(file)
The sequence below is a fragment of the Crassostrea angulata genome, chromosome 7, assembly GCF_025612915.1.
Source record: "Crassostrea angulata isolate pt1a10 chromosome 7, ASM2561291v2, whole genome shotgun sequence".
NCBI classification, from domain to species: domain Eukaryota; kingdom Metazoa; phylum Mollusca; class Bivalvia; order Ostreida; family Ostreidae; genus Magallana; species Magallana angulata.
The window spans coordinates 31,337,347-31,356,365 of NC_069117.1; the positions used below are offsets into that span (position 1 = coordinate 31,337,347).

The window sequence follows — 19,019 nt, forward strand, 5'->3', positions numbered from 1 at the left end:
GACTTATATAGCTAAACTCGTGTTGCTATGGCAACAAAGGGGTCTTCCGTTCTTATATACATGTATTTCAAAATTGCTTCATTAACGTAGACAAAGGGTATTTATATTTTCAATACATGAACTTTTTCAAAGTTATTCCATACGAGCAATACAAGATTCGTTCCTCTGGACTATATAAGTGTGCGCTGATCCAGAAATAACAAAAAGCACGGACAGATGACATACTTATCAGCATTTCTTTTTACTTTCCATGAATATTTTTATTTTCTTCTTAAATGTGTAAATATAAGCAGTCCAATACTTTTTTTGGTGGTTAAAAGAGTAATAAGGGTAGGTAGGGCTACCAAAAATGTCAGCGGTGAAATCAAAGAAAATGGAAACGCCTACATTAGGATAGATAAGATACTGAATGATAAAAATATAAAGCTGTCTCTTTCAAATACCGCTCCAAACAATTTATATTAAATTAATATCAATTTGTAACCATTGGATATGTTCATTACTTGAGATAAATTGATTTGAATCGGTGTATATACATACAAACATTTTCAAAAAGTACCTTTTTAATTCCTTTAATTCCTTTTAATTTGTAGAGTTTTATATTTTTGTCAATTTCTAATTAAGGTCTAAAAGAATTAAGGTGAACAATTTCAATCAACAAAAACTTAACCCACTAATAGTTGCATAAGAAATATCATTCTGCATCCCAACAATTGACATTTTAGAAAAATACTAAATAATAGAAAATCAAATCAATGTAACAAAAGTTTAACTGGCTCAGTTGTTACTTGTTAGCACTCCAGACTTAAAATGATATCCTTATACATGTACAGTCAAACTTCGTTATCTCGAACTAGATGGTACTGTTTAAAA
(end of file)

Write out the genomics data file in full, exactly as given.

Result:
The sequence below is a fragment of the Crassostrea angulata genome, chromosome 7, assembly GCF_025612915.1.
Source record: "Crassostrea angulata isolate pt1a10 chromosome 7, ASM2561291v2, whole genome shotgun sequence".
NCBI classification, from domain to species: domain Eukaryota; kingdom Metazoa; phylum Mollusca; class Bivalvia; order Ostreida; family Ostreidae; genus Magallana; species Magallana angulata.
The window spans coordinates 31,337,347-31,356,365 of NC_069117.1; the positions used below are offsets into that span (position 1 = coordinate 31,337,347).

The window sequence follows — 19,019 nt, forward strand, 5'->3', positions numbered from 1 at the left end:
GACTTATATAGCTAAACTCGTGTTGCTATGGCAACAAAGGGGTCTTCCGTTCTTATATACATGTATTTCAAAATTGCTTCATTAACGTAGACAAAGGGTATTTATATTTTCAATACATGAACTTTTTCAAAGTTATTCCATACGAGCAATACAAGATTCGTTCCTCTGGACTATATAAGTGTGCGCTGATCCAGAAATAACAAAAAGCACGGACAGATGACATACTTATCAGCATTTCTTTTTACTTTCCATGAATATTTTTATTTTCTTCTTAAATGTGTAAATATAAGCAGTCCAATACTTTTTTTGGTGGTTAAAAGAGTAATAAGGGTAGGTAGGGCTACCAAAAATGTCAGCGGTGAAATCAAAGAAAATGGAAACGCCTACATTAGGATAGATAAGATACTGAATGATAAAAATATAAAGCTGTCTCTTTCAAATACCGCTCCAAACAATTTATATTAAATTAATATCAATTTGTAACCATTGGATATGTTCATTACTTGAGATAAATTGATTTGAATCGGTGTATATACATACAAACATTTTCAAAAAGTACCTTTTTAATTCCTTTAATTCCTTTTAATTTGTAGAGTTTTATATTTTTGTCAATTTCTAATTAAGGTCTAAAAGAATTAAGGTGAACAATTTCAATCAACAAAAACTTAACCCACTAATAGTTGCATAAGAAATATCATTCTGCATCCCAACAATTGACATTTTAGAAAAATACTAAATAATAGAAAATCAAATCAATGTAACAAAAGTTTAACTGGCTCAGTTGTTACTTGTTAGCACTCCAGACTTAAAATGATATCCTTATACATGTACAGTCAAACTTCGTTATCTCGAACTAGATGGTACTGTTTAAAA